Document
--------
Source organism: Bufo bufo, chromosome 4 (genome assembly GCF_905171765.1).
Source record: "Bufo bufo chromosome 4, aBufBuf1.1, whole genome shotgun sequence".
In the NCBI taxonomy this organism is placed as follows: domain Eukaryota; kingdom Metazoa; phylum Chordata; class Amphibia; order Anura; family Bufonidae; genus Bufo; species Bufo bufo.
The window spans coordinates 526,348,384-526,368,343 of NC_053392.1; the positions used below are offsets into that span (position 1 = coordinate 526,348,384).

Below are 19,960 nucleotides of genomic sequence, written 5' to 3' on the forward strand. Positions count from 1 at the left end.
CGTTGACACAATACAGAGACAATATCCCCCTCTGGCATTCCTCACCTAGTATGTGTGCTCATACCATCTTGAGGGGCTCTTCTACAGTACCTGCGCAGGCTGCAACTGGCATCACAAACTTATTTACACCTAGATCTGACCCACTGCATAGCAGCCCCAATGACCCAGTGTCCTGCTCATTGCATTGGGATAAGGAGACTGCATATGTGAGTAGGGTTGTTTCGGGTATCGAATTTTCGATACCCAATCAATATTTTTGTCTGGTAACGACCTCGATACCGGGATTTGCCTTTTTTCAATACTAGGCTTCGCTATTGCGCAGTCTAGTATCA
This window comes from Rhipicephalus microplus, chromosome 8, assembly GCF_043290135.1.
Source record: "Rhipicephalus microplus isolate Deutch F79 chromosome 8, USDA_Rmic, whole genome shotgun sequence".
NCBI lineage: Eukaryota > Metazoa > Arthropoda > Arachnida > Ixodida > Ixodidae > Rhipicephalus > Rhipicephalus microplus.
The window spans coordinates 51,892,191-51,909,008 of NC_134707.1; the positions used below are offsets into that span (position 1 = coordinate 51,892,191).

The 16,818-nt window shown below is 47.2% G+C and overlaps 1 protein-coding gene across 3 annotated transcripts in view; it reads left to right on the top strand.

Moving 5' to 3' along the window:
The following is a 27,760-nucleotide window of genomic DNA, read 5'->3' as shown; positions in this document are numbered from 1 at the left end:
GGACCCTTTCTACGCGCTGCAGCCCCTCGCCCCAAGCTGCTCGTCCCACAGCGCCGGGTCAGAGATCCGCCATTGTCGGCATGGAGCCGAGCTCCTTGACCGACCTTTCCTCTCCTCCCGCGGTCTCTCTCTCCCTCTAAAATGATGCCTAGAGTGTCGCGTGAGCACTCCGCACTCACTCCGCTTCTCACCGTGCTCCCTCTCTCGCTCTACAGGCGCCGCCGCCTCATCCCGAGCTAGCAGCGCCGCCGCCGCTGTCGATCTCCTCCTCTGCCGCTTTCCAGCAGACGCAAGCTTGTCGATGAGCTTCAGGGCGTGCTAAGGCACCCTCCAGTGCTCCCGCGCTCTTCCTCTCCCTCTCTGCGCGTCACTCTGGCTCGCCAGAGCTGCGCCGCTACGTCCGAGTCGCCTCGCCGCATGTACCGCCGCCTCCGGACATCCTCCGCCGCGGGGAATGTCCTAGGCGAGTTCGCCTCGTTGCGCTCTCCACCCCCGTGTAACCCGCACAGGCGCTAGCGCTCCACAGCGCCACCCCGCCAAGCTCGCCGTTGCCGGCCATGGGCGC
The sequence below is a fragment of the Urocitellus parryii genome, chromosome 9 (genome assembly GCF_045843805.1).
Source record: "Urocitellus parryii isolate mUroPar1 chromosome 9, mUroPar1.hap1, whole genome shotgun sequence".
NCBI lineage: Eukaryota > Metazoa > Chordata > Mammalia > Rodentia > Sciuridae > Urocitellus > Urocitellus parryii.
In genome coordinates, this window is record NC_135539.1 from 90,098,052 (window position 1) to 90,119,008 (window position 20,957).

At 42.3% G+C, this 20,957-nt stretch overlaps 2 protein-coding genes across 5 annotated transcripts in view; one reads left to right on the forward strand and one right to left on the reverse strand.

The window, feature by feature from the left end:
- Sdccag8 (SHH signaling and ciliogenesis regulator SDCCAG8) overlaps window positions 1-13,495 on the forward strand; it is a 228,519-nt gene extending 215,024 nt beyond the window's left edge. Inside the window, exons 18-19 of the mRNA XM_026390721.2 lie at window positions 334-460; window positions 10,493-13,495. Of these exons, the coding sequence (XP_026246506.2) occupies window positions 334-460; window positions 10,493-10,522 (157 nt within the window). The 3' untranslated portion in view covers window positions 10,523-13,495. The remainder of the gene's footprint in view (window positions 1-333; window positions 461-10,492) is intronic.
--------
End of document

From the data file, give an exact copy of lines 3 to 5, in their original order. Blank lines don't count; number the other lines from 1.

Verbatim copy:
In the NCBI taxonomy this organism is placed as follows: domain Eukaryota; kingdom Metazoa; phylum Chordata; class Amphibia; order Anura; family Bufonidae; genus Bufo; species Bufo bufo.
The window spans coordinates 526,348,384-526,368,343 of NC_053392.1; the positions used below are offsets into that span (position 1 = coordinate 526,348,384).

Below are 19,960 nucleotides of genomic sequence, written 5' to 3' on the forward strand. Positions count from 1 at the left end.